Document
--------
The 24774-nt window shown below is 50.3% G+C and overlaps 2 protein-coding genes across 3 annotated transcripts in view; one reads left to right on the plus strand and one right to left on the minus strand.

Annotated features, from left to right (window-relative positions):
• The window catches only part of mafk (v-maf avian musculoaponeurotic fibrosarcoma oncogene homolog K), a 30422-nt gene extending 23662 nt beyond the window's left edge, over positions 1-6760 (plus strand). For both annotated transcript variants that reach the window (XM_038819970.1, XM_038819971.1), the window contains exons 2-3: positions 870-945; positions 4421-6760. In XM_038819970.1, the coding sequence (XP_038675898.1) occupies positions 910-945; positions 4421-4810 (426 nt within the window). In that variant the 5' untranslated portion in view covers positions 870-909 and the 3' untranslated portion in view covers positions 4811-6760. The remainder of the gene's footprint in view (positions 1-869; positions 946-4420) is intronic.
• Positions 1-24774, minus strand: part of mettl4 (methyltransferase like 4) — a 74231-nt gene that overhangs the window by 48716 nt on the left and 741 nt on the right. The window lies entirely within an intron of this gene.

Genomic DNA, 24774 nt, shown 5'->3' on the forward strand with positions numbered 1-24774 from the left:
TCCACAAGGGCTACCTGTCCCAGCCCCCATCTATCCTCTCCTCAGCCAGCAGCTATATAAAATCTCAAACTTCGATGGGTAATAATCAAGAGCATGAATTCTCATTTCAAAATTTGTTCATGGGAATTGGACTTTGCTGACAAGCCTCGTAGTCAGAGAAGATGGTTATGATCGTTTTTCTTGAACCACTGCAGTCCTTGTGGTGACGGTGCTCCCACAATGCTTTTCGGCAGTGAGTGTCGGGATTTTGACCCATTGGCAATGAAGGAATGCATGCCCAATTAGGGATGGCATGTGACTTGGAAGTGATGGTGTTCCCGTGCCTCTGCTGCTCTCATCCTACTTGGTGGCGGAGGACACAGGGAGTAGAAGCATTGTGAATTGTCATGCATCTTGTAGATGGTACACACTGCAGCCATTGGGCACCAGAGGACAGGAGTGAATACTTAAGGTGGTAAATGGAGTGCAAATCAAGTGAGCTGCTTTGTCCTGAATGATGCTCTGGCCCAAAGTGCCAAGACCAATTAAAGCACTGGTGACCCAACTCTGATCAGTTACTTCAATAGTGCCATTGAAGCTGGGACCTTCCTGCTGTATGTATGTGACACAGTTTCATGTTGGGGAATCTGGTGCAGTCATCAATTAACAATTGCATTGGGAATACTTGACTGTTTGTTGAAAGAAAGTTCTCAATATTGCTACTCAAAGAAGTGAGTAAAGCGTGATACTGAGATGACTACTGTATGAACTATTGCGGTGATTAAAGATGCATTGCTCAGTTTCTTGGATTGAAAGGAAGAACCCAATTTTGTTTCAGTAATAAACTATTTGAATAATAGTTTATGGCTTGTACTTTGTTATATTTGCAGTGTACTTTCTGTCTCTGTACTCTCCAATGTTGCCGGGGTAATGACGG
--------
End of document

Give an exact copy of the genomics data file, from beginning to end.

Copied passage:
The 24774-nt window shown below is 50.3% G+C and overlaps 2 protein-coding genes across 3 annotated transcripts in view; one reads left to right on the plus strand and one right to left on the minus strand.

Annotated features, from left to right (window-relative positions):
• The window catches only part of mafk (v-maf avian musculoaponeurotic fibrosarcoma oncogene homolog K), a 30422-nt gene extending 23662 nt beyond the window's left edge, over positions 1-6760 (plus strand). For both annotated transcript variants that reach the window (XM_038819970.1, XM_038819971.1), the window contains exons 2-3: positions 870-945; positions 4421-6760. In XM_038819970.1, the coding sequence (XP_038675898.1) occupies positions 910-945; positions 4421-4810 (426 nt within the window). In that variant the 5' untranslated portion in view covers positions 870-909 and the 3' untranslated portion in view covers positions 4811-6760. The remainder of the gene's footprint in view (positions 1-869; positions 946-4420) is intronic.
• Positions 1-24774, minus strand: part of mettl4 (methyltransferase like 4) — a 74231-nt gene that overhangs the window by 48716 nt on the left and 741 nt on the right. The window lies entirely within an intron of this gene.

Genomic DNA, 24774 nt, shown 5'->3' on the forward strand with positions numbered 1-24774 from the left:
TCCACAAGGGCTACCTGTCCCAGCCCCCATCTATCCTCTCCTCAGCCAGCAGCTATATAAAATCTCAAACTTCGATGGGTAATAATCAAGAGCATGAATTCTCATTTCAAAATTTGTTCATGGGAATTGGACTTTGCTGACAAGCCTCGTAGTCAGAGAAGATGGTTATGATCGTTTTTCTTGAACCACTGCAGTCCTTGTGGTGACGGTGCTCCCACAATGCTTTTCGGCAGTGAGTGTCGGGATTTTGACCCATTGGCAATGAAGGAATGCATGCCCAATTAGGGATGGCATGTGACTTGGAAGTGATGGTGTTCCCGTGCCTCTGCTGCTCTCATCCTACTTGGTGGCGGAGGACACAGGGAGTAGAAGCATTGTGAATTGTCATGCATCTTGTAGATGGTACACACTGCAGCCATTGGGCACCAGAGGACAGGAGTGAATACTTAAGGTGGTAAATGGAGTGCAAATCAAGTGAGCTGCTTTGTCCTGAATGATGCTCTGGCCCAAAGTGCCAAGACCAATTAAAGCACTGGTGACCCAACTCTGATCAGTTACTTCAATAGTGCCATTGAAGCTGGGACCTTCCTGCTGTATGTATGTGACACAGTTTCATGTTGGGGAATCTGGTGCAGTCATCAATTAACAATTGCATTGGGAATACTTGACTGTTTGTTGAAAGAAAGTTCTCAATATTGCTACTCAAAGAAGTGAGTAAAGCGTGATACTGAGATGACTACTGTATGAACTATTGCGGTGATTAAAGATGCATTGCTCAGTTTCTTGGATTGAAAGGAAGAACCCAATTTTGTTTCAGTAATAAACTATTTGAATAATAGTTTATGGCTTGTACTTTGTTATATTTGCAGTGTACTTTCTGTCTCTGTACTCTCCAATGTTGCCGGGGTAATGACGG